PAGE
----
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This disc marks the mid-way point in Sten Lassmann’s eight-disc survey of Heino Eller’s complete piano music. Once again, Lassmann has assembled a programme ranging across Eller’s career, from 1918 to 1955, and in size from the grand canvas of the First Sonata (1919-1920) to tiny miniatures such as Butterfly (1935) or the Six Pieces of 1953 (not to be confused with the 1946 set recorded on Volume 1).

And fascinating insights it provides. At 40 minutes, Eller’s First Sonata, his graduation piece, is the largest work he wrote for the piano. Unsurprisingly, it is an uneven work. The fine, dramatic opening Allegro assai dwarfs the three succeeding movements, all extended beyond their natural span to balance it. In the case of the Finale, the result is repetitive and pompous; but it taught him valuable lessons as a composer and pedagogue, as his later sonatas testify.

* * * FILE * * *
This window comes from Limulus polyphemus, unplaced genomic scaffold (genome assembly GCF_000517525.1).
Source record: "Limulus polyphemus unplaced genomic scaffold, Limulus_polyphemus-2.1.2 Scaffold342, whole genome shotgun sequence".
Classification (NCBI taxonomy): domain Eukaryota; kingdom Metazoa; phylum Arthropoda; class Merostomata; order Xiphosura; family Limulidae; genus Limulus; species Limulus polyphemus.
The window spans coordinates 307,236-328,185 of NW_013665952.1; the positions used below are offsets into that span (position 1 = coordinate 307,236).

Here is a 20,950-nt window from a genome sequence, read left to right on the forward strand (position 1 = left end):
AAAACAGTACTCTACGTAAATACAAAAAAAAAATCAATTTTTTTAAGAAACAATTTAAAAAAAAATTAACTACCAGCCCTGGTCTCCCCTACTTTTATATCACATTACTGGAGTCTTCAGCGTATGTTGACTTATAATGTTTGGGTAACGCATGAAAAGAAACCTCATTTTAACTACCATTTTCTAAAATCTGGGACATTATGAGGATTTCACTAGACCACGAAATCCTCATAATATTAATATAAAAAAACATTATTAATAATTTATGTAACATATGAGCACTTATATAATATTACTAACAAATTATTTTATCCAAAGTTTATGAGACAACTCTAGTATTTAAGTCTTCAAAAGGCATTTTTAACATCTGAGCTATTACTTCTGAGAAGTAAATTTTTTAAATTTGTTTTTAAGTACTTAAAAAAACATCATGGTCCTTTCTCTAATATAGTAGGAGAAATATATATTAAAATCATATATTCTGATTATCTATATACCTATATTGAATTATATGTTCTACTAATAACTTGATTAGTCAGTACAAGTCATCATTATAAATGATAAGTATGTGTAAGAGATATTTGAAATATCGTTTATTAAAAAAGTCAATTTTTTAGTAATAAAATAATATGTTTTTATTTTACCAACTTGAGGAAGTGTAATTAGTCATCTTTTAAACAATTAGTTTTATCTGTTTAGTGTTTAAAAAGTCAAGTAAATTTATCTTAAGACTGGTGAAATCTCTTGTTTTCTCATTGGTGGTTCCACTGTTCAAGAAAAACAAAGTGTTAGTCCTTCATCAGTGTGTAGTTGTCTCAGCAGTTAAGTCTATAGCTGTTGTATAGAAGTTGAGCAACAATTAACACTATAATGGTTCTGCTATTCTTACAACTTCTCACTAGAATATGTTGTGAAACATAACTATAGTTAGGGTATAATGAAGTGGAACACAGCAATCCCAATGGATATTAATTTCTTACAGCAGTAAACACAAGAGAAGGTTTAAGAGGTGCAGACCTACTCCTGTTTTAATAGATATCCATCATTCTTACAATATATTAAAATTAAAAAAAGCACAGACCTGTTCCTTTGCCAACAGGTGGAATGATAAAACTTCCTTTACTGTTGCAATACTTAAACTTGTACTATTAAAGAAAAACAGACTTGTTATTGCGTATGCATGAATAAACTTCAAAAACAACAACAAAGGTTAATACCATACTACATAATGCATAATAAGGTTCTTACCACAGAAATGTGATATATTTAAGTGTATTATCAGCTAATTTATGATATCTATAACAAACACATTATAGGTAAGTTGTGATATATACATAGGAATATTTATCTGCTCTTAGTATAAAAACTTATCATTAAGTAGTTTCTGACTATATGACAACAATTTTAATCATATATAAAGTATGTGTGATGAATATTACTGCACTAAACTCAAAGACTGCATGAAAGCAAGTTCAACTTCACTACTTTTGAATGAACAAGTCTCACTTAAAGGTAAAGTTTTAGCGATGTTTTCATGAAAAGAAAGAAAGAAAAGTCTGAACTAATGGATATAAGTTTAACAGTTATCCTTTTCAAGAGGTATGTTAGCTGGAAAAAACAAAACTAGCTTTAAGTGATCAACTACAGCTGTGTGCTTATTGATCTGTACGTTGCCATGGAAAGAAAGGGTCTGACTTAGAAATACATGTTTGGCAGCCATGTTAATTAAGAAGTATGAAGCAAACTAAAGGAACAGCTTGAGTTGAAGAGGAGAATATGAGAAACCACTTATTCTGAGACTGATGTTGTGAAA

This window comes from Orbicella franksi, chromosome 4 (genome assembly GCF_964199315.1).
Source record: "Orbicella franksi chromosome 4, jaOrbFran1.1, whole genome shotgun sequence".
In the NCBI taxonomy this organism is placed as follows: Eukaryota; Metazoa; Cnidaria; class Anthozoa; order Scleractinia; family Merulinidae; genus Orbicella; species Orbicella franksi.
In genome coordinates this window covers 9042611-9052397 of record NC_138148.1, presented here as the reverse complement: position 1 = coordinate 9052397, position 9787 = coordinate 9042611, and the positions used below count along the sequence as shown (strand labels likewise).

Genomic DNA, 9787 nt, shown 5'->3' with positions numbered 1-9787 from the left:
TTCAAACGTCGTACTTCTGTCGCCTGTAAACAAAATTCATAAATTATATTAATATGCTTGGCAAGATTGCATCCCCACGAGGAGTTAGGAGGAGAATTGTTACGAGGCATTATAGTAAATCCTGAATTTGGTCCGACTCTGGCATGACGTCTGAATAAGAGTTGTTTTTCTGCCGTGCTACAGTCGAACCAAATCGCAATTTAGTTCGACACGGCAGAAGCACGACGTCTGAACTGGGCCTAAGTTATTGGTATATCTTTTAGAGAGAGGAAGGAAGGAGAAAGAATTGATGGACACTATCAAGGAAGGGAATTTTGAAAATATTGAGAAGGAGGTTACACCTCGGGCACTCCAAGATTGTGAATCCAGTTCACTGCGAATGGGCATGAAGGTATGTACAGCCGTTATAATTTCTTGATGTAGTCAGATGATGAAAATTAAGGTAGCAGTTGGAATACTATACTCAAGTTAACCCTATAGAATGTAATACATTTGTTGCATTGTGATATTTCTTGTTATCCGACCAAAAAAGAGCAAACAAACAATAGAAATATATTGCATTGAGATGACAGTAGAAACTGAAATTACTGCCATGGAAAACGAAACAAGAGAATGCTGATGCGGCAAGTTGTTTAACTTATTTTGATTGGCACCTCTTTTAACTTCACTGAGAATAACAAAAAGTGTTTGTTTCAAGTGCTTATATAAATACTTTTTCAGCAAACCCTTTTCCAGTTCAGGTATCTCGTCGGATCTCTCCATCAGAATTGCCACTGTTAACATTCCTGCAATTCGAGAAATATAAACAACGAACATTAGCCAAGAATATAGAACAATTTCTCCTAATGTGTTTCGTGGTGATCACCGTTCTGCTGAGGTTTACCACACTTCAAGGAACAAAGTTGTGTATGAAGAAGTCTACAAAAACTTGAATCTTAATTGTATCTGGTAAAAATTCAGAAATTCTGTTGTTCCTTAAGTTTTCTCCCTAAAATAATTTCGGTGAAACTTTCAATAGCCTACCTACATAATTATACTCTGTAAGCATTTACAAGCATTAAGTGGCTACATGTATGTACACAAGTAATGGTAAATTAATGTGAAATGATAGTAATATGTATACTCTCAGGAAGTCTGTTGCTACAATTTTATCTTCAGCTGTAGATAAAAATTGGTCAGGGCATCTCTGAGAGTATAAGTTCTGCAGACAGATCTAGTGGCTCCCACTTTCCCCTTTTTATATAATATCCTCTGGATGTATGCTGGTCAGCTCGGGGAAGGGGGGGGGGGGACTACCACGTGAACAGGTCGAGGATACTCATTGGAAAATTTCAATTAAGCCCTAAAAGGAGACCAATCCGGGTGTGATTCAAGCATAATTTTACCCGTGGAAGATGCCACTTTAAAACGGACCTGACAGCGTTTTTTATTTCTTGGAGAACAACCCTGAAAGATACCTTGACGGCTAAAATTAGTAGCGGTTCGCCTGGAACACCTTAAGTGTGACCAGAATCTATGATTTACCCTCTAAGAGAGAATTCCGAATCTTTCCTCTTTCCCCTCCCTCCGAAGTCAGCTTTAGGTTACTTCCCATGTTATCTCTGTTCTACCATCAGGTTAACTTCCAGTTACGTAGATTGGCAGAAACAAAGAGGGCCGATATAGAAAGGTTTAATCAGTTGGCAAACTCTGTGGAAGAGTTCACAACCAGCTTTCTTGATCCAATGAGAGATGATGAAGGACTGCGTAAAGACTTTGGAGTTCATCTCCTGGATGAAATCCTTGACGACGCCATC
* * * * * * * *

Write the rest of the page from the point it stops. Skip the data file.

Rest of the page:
More consistently impressive are the smaller items, such as the reflective Intimate Moment (1938, for his colleague and rival Artur Kapp’s 60th birthday) or the diverting Butterfly. Eller’s second Nocturne (1934) is gentle and relatively free from Chopinesque influence. The concluding C sharp minor Ballade (1955), in which some individuality re-emerges after the Zhdanovian repression of the previous seven years, is by some way the most accomplished composition here.

Lassmann plays again with great skill in a rather flat acoustic. Toccata’s sound is crystal clear. Devotees of the composer or label need not hesitate.

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